Thursday, December 18, 2014


Walking into the Egon Schiele (1890-1918) exhibition at the Neue Galerie, curated by Dr. Alessandra Comini brought me back to the past, when I was an art student drawing all day from the figure, carrying a really tattered Schiele book somewhere on my person - a source of inspiration.  I was intense, learning to see anew and drawing was the key to self awareness and into an odyssey of immutable possibilities that I knew instinctively would transport me into a future, embracing beauty, theoretical concepts, and struggle. I could do this for the rest of my life.

That feeling returned as soon as I stepped off the Neue Galerie’s elevator, but now, many years later, I saw the range of Egon Schiele’s oeuvre - a range that was revelatory - that I did not know existed. To speak of early Schiele’s, mid-career Schiele’s and late Schiele’s is compacting a young man’s passage of time; a young man who died from influenza when he was only 28 years old - but his art, from the early delicately realistic studies which penetrated the psyche of his subjects with a maturity that belied a 16 year old to the late works which were more stylized and experimental - color and forms break up, spidery lines invading the face, shapes splitting apart, finished and unfinished fields of paint abutting one another. 

The horror of being unjustly incarcerated - a traumatic incident  in 1912 - had a momentous impact on Egon Schiele. In 1963, Dr. Comini visited and took photographs of the prison where he was locked up for 24 days - a crucially essential component in understanding his prospective artwork. We access a small room - the area of confinement, where we are privy to documents such as arrest records, photographs of his cell, and Schiele’s beautifully descriptive drawings of the space - drawing becomes a cloak of sanity vital in order to endure this harrowing experience.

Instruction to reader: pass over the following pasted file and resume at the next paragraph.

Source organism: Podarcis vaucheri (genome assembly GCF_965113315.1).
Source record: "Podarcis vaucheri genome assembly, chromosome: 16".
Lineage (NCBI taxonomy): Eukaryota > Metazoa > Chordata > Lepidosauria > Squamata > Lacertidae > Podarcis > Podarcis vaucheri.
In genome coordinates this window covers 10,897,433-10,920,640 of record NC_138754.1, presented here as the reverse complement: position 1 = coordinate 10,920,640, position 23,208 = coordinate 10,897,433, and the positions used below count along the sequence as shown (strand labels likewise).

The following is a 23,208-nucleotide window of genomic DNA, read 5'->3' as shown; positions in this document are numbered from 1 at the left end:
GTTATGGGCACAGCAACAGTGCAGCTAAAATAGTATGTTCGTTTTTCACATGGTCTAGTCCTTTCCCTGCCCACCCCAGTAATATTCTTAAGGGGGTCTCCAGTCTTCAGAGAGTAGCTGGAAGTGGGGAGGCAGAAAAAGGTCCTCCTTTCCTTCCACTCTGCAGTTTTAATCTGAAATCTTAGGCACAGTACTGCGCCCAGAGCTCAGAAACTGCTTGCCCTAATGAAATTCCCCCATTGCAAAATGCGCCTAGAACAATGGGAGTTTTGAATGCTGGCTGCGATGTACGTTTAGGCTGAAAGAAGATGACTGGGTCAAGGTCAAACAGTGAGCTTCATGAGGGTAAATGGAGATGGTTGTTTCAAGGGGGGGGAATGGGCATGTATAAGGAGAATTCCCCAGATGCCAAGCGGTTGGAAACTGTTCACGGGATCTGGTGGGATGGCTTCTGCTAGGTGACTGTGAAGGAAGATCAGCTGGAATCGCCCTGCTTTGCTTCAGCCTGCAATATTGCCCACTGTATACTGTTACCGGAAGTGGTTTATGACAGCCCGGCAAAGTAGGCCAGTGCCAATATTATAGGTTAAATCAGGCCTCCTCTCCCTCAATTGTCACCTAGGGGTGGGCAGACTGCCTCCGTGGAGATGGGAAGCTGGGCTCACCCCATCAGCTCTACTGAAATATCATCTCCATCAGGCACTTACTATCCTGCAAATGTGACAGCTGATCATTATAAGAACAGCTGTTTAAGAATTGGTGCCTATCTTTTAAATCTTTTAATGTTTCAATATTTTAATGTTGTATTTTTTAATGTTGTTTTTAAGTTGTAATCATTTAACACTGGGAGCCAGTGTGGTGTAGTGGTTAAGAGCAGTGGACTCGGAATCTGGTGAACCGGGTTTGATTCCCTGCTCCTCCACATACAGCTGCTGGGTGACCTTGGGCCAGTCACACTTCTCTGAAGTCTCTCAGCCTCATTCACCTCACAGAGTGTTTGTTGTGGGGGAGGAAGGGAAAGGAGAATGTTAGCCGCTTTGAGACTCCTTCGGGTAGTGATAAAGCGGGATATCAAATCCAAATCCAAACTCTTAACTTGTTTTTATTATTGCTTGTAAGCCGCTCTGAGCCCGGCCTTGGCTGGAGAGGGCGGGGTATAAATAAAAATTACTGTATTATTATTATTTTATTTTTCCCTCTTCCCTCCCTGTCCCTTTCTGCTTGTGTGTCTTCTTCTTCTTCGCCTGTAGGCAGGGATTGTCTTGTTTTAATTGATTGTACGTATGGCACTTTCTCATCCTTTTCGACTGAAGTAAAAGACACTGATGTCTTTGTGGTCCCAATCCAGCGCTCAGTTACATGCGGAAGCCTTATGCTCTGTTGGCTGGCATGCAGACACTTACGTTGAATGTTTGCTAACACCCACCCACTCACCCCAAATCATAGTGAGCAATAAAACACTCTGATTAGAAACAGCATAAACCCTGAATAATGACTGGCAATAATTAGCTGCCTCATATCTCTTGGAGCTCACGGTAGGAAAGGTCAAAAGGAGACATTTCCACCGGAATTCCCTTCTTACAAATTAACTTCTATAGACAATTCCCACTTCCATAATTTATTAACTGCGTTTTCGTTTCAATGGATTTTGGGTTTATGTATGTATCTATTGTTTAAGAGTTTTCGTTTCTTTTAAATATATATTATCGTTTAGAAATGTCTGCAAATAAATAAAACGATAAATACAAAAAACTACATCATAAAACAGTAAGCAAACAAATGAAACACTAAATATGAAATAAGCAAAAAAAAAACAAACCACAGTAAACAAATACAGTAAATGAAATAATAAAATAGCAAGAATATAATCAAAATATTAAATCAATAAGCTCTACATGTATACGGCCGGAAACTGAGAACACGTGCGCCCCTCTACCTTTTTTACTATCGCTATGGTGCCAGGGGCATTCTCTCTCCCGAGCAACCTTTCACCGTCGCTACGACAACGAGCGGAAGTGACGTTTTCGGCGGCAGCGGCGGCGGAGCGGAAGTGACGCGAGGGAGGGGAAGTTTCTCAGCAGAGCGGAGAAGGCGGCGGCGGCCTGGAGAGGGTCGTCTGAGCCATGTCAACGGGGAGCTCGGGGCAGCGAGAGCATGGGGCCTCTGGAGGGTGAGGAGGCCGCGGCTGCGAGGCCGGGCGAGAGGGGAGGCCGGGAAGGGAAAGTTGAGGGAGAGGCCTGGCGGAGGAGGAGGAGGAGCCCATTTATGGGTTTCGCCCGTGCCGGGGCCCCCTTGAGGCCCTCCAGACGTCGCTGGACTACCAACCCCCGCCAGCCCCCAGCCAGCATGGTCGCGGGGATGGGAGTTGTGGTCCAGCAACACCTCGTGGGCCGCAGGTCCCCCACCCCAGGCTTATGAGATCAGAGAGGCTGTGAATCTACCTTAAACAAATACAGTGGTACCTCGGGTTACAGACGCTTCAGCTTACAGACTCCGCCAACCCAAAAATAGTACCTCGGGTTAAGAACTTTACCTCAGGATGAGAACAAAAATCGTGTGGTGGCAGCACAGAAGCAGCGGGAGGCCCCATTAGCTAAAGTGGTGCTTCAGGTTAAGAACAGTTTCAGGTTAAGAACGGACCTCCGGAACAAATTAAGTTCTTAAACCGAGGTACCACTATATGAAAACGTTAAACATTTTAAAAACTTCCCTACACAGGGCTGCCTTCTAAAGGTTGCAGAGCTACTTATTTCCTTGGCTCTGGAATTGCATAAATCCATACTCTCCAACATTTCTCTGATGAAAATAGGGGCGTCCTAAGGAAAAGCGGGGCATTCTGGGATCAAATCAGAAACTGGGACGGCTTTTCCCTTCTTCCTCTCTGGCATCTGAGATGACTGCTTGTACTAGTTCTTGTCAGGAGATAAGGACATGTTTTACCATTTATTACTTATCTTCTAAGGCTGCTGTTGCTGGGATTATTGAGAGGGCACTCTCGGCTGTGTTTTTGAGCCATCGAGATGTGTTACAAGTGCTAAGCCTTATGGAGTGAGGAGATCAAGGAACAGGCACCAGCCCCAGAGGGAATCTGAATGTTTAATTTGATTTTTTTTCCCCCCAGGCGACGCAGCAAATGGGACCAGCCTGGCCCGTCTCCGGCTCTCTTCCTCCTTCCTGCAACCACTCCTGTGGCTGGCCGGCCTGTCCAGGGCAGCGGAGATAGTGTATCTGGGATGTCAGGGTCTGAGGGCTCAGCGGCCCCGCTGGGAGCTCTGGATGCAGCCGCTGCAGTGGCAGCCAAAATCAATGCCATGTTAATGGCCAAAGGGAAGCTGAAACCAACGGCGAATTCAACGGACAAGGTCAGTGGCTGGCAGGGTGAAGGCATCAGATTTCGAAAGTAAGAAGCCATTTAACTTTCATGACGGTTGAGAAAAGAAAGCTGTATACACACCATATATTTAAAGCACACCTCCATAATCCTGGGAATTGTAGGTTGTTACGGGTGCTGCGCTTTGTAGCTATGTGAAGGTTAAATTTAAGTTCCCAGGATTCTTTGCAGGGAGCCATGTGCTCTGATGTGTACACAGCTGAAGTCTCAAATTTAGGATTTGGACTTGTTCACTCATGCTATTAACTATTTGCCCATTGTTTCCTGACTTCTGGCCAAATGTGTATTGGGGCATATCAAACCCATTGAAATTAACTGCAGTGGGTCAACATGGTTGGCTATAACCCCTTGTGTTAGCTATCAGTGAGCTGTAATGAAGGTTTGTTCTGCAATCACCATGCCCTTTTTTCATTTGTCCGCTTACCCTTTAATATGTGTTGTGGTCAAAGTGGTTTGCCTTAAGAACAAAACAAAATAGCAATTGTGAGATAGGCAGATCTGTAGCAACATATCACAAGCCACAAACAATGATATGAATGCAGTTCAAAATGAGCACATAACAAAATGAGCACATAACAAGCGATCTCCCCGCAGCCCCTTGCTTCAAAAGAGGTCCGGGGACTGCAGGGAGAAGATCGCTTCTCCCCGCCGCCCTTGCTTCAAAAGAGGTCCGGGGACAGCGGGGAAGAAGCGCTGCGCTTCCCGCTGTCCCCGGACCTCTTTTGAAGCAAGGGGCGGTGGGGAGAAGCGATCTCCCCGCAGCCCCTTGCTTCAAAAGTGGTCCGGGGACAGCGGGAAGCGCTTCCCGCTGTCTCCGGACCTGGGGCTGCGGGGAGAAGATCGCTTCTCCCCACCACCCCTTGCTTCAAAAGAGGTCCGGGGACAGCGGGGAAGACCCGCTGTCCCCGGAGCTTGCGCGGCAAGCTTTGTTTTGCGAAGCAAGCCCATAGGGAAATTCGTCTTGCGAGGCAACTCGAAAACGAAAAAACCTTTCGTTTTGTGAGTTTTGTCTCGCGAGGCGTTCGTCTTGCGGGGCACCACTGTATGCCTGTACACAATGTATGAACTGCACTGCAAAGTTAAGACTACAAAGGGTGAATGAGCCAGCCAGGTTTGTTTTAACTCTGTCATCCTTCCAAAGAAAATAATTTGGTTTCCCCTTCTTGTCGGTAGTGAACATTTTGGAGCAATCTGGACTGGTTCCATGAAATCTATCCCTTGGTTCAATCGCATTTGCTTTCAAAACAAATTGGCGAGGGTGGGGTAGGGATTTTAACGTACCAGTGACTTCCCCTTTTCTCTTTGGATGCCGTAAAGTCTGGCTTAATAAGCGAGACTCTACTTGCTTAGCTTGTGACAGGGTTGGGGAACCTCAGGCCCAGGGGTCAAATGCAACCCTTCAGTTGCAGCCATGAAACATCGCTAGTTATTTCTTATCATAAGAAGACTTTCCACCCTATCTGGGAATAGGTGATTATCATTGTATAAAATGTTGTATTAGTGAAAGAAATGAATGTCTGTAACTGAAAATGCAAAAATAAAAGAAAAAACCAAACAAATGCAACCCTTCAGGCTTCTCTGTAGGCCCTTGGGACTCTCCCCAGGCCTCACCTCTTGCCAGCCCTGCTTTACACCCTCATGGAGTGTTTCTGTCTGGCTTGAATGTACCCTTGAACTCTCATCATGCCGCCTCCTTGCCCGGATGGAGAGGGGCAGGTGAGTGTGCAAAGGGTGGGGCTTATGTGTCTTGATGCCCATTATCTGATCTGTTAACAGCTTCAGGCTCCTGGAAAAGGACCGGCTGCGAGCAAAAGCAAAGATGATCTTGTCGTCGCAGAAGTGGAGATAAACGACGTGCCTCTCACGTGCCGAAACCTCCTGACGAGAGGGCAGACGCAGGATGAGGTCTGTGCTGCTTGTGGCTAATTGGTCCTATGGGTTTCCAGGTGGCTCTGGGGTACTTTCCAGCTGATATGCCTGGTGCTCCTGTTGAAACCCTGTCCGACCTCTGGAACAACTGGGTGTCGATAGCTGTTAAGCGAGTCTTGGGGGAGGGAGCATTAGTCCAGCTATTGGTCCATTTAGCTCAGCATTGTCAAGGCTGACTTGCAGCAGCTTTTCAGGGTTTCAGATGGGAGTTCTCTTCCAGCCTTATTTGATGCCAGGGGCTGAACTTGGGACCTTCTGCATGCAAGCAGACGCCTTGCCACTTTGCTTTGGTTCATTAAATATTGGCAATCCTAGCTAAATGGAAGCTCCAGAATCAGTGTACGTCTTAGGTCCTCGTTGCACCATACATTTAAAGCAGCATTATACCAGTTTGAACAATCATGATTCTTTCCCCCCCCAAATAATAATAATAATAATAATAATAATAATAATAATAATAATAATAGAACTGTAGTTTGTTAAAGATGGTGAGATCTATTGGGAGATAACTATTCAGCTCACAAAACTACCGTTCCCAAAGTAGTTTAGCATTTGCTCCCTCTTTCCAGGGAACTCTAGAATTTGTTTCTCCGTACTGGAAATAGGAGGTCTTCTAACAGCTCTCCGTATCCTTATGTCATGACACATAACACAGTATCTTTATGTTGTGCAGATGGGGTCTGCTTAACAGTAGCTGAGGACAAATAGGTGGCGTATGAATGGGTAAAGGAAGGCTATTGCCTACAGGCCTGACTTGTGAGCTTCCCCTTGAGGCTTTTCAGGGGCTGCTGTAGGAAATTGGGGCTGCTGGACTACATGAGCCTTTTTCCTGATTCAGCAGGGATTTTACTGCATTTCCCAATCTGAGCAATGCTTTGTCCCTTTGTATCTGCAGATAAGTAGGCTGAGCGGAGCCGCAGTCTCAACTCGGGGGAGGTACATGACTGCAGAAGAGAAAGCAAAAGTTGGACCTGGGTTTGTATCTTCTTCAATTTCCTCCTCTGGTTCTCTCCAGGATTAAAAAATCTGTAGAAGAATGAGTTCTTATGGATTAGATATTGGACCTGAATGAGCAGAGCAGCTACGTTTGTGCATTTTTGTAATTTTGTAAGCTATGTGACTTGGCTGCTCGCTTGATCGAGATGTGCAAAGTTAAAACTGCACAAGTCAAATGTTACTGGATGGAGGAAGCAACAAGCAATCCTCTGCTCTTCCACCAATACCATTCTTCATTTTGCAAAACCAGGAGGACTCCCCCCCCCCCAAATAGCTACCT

The exhibition is divided into other rooms that focus on periods of his life i.e. Family and Academy; Fellow Artists; Sitters and Patrons; Lovers; Eros; Self-Portraits and Allegorical Self-Portraits. In all of them HANDS become a vehicle of expression. I noticed a large photograph of Egon Schiele on the Museum’s stairway - his long, thin, delicate fingers splayed apart a gesture of exquisite communication both fervent and impassioned. In many of his portraits we see elongated hands as if Schiele had grafted an indispensable part of his own limb onto his subjects, literally melding into them.

The Eros room displays drawings, some delineated with gouache, pencil and watercolor - the dominant color red blaring as opposed to many of the later, darker mysterious paintings where the palette is denser and more subdued - light is inhibited from penetrating.  Vaginas peek out unrestrained like butterflies inviting your gaze. They are vibrant and so are the women in the drawings - women in embrace, other’s on their knees; in-your-face seductive portraits -  a counterpoint to Schiele’s “masturbation” drawings which convey pain, pleasure and guilt - arms without the ever present hands cut off - severed….

This exhibition is relentlessly contemporary, as well as being a reflection of Viennese society in the beginning of the 20th century. Portraits are both fragile and obdurate; often images are outlined in black - the body imprisoned - the encasing shell hard against the pliable intimacy of the visceral self. Heads with elongated arms and hair wildly breaking up space; diagonals creating a stretching tension; unpainted areas - the white of the canvas/paper background encroaching on the figure but never overwhelming it. A synthesis of the contradictory Apollonian and Dionysian balance and disproportion, Egon Schiele’s “presence” is always present.

“Egon Schiele: Portraits” runs through Jan. 19 at the Neue Galerie, 1048 Fifth Avenue, at 86th Street; 212-628-6200,

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